Idaho: Rocky Mountain Pie
Indiana: Sugar Cream Pie
Indiana’s state pie is often nicknamed “Indiana sugar cream pie” or “Hoosier sugar cream pie.” It’s definitely worth a try if you travel to this state. Sugar, heavy cream, and vanilla extract play a part in the filling, which go into the flaky butter pie dough.
Iowa: Sour Cream and Raisin Pie
This typical Midwestern pie is popular in Iowa, even earning a featured spot in the newspaper Iowa Farmer Today. This is a great pie and the “raisins” can be substituted with anything from cranberries (as long as you soak them overnight) to blueberries…
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Louisiana: King Cake Pie
It’s no surprise that king cake pie represents Louisiana, as king cake itself has long been a Mardi Gras staple and tradition, inspired by the three wise men bringing gifts to the baby Jesus in the Christian nativity story. A plastic baby is baked into the cake, and whoever receives the slice with it inside must either purchase the next king cake or host the next party. Most recipes for the pie don’t include a plastic baby, but we don’t see any reason why you shouldn’t bake one inside and delight whoever receives the lucky piece.
Maine: Blueberry Pie
Maine has more wild blueberries than any other state, with 60,000 acres of fields, so it’s fitting that practically every eatery there swears by its own version of blueberry pie. Along with the typical players — flour, sugar, and butter — the recipe includes lemon juice and, of course, fresh wild blueberries.
Maryland: Baltimore Bomb Pie
Berger cookies are key in the recipe for the classic and beloved Baltimore Bomb pie, which also includes cornmeal, vinegar, and vanilla in the recipe. You can make this pie with other types of cookies, but for it to be a true Baltimore Bomb, Bergers are a must.
Massachusetts: Boston Cream Pie
Many argue that Boston cream pie is more like a cake than a pie, but its classic Boston roots earn it a place here. The Omni Parker House Hotel in downtown Boston claims to be the original home of the dessert, which was created at the hotel’s restaurant in 1856 by Armenian-French chef M. Sanzian. The ganache is made from heavy cream and semisweet chocolate, and the pastry cream filling calls for vanilla bean and granulated sugar.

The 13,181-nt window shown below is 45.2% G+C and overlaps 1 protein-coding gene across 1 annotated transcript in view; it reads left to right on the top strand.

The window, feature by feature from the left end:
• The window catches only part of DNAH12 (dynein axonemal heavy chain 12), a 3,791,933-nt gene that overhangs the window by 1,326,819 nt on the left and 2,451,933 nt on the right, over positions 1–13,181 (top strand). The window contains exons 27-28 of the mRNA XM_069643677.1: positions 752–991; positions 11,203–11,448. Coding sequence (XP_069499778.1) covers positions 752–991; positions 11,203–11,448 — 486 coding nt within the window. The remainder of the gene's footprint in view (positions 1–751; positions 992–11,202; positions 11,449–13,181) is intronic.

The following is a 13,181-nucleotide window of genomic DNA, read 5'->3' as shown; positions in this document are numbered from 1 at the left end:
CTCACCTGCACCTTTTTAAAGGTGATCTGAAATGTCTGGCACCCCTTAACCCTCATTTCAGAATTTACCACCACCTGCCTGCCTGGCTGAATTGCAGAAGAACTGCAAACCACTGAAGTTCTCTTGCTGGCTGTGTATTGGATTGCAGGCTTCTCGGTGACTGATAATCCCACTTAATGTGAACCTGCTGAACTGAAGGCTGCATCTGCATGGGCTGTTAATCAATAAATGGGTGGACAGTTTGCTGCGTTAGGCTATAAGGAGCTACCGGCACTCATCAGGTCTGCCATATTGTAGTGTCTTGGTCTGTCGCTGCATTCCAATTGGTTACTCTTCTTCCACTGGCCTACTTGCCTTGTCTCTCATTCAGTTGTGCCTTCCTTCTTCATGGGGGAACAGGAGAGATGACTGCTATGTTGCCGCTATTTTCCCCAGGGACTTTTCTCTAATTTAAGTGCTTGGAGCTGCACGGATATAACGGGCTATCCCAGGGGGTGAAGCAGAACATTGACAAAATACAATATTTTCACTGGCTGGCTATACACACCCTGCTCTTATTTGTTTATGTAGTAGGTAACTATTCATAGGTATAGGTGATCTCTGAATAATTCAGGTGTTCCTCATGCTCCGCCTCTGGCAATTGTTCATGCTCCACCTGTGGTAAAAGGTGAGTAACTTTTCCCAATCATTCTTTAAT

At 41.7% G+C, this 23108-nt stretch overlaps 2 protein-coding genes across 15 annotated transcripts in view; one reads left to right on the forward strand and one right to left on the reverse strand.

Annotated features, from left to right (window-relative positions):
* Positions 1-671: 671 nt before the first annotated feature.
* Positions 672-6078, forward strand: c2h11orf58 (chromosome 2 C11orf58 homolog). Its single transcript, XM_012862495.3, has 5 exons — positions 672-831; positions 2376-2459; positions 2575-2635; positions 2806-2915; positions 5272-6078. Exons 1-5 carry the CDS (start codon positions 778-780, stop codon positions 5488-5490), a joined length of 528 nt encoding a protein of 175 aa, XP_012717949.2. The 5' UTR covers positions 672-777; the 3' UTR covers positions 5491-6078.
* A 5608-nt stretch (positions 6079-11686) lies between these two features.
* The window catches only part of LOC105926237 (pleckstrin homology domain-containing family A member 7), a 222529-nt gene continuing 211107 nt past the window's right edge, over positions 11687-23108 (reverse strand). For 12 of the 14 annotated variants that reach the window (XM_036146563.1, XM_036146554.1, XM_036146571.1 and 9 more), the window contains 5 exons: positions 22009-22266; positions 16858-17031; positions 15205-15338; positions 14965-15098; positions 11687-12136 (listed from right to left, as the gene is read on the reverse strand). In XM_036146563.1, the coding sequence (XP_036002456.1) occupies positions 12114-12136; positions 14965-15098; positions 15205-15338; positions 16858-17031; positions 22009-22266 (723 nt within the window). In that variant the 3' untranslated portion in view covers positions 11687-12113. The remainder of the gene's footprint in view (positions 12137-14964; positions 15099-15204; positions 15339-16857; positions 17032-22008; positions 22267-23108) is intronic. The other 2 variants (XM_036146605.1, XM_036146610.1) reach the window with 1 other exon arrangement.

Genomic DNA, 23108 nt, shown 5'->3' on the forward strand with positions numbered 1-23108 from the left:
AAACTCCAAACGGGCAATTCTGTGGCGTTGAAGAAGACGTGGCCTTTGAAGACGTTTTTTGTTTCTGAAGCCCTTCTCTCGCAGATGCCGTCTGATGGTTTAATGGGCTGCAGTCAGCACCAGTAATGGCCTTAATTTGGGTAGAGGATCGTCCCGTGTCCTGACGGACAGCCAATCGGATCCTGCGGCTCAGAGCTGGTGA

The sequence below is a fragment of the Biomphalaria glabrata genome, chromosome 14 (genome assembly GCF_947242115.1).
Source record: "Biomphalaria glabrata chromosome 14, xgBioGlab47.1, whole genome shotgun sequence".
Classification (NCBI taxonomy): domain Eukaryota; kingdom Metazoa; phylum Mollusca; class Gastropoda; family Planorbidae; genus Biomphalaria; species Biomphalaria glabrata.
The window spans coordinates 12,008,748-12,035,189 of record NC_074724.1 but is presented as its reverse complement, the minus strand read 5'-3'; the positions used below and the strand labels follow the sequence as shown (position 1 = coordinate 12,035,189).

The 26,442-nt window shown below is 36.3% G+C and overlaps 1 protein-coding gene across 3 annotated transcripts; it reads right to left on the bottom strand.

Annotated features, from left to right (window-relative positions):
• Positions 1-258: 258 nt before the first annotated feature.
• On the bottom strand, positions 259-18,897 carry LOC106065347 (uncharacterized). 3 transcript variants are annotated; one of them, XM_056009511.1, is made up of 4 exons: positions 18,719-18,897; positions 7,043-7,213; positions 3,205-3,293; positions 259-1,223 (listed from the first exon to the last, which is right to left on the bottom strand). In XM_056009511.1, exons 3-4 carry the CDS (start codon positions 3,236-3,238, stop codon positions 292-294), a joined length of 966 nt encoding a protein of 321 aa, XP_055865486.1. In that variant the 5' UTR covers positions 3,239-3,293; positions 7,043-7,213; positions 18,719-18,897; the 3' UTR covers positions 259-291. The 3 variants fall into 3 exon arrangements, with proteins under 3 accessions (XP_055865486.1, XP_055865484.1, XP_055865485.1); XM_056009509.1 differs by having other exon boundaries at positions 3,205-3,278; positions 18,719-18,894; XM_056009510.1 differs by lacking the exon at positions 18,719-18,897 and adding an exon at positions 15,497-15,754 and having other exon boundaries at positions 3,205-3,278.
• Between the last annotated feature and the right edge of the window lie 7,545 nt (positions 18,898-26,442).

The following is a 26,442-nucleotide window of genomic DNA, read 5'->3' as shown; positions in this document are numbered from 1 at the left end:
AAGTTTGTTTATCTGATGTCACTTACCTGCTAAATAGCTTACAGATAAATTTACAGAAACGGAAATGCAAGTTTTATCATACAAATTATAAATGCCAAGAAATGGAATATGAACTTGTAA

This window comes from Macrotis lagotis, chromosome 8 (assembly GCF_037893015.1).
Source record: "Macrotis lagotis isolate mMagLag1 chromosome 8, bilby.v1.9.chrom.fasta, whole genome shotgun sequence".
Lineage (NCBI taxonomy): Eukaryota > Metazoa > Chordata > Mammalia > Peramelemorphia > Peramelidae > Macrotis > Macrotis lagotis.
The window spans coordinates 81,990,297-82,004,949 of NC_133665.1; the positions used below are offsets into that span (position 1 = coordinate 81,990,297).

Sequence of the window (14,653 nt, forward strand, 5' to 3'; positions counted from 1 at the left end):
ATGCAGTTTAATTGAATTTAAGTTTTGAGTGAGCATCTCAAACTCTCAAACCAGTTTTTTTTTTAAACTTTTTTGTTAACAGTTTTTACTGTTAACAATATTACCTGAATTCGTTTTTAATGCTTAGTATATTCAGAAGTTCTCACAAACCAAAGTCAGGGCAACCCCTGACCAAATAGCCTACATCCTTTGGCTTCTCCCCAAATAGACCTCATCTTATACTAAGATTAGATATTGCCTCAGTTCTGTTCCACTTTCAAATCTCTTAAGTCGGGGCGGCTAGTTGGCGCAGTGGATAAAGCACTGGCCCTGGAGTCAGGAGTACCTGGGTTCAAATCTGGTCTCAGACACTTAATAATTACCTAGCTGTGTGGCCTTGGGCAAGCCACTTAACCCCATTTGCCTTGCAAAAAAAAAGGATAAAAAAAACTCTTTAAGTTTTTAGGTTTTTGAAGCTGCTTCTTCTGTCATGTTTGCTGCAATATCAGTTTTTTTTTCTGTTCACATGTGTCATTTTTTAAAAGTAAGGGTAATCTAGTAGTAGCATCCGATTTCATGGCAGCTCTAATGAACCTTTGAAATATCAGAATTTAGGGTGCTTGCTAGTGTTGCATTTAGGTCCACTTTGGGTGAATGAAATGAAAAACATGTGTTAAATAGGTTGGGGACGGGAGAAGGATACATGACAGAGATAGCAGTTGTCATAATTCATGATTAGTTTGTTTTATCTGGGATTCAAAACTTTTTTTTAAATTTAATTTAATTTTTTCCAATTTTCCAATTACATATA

Michigan: Cherry Pie
Michigan leads the United States as far as tart cherries go, producing 70 to 75 percent of the nation’s harvest of the fruit annually, so it’s only natural that cherry pie serves to represent this state. Four cups of the fruit usually go into the making of cherry pie. The recipe also often calls for almond extract and butter.
Minnesota: Cream Pie
FourSquare rates Magnolias Restaurant in St. Paul as one of the best places for pie in the city, and a standout menu item there is the cream pie. Cream pies aren’t too challenging to make and usually take about an hour to prepare. Variations include banana, coconut, butterscotch, and peanut butter.
Mississippi: Mississippi Mud Pie
Mississippi mud pie gets its name from its dense chocolate said to resemble the silty banks of the Mississippi River. Chocolate graham crackers and chopped pecans go into the crust, and coffee-flavored liqueur, vanilla extract, and unsweetened chocolate help make up the filling.
Montana: Huckleberry Pie
Montana is especially proud of its huckleberries — and why shouldn’t it be? These delicious fruits may be effective in reducing inflammation, as well as lowering blood sugar and cholesterol. The filling for huckleberry pie is usually made with six cups of huckleberries, plus orange zest, tapioca, orange juice, and egg.